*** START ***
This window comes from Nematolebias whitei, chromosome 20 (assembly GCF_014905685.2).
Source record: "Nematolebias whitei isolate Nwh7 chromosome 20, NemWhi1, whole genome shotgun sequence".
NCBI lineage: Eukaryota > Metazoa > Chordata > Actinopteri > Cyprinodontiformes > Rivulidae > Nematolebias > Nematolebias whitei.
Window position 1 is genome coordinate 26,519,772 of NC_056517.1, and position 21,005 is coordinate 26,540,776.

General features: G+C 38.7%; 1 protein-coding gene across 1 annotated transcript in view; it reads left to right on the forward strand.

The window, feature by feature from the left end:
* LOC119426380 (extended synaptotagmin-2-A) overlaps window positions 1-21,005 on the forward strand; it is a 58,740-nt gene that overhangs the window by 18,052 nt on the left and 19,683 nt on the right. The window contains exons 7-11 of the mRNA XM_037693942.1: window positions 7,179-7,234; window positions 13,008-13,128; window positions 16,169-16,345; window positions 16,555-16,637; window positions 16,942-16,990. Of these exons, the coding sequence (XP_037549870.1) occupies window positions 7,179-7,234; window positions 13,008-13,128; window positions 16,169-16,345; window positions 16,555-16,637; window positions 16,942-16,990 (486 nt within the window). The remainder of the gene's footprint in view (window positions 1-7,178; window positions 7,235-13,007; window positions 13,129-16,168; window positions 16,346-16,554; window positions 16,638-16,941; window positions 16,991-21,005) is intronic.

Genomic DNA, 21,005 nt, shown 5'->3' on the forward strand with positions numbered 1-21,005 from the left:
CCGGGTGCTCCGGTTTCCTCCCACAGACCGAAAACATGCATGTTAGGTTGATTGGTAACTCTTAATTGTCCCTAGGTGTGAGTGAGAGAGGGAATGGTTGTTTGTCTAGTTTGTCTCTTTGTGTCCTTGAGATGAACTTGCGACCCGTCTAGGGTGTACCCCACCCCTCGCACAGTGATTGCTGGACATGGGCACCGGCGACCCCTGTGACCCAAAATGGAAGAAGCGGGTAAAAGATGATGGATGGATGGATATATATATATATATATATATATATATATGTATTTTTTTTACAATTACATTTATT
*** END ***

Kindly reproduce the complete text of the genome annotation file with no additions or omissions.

This window comes from Nematolebias whitei, chromosome 20 (assembly GCF_014905685.2).
Source record: "Nematolebias whitei isolate Nwh7 chromosome 20, NemWhi1, whole genome shotgun sequence".
NCBI lineage: Eukaryota > Metazoa > Chordata > Actinopteri > Cyprinodontiformes > Rivulidae > Nematolebias > Nematolebias whitei.
Window position 1 is genome coordinate 26,519,772 of NC_056517.1, and position 21,005 is coordinate 26,540,776.

General features: G+C 38.7%; 1 protein-coding gene across 1 annotated transcript in view; it reads left to right on the forward strand.

The window, feature by feature from the left end:
* LOC119426380 (extended synaptotagmin-2-A) overlaps window positions 1-21,005 on the forward strand; it is a 58,740-nt gene that overhangs the window by 18,052 nt on the left and 19,683 nt on the right. The window contains exons 7-11 of the mRNA XM_037693942.1: window positions 7,179-7,234; window positions 13,008-13,128; window positions 16,169-16,345; window positions 16,555-16,637; window positions 16,942-16,990. Of these exons, the coding sequence (XP_037549870.1) occupies window positions 7,179-7,234; window positions 13,008-13,128; window positions 16,169-16,345; window positions 16,555-16,637; window positions 16,942-16,990 (486 nt within the window). The remainder of the gene's footprint in view (window positions 1-7,178; window positions 7,235-13,007; window positions 13,129-16,168; window positions 16,346-16,554; window positions 16,638-16,941; window positions 16,991-21,005) is intronic.

Genomic DNA, 21,005 nt, shown 5'->3' on the forward strand with positions numbered 1-21,005 from the left:
CCGGGTGCTCCGGTTTCCTCCCACAGACCGAAAACATGCATGTTAGGTTGATTGGTAACTCTTAATTGTCCCTAGGTGTGAGTGAGAGAGGGAATGGTTGTTTGTCTAGTTTGTCTCTTTGTGTCCTTGAGATGAACTTGCGACCCGTCTAGGGTGTACCCCACCCCTCGCACAGTGATTGCTGGACATGGGCACCGGCGACCCCTGTGACCCAAAATGGAAGAAGCGGGTAAAAGATGATGGATGGATGGATATATATATATATATATATATATATATATGTATTTTTTTTACAATTACATTTATT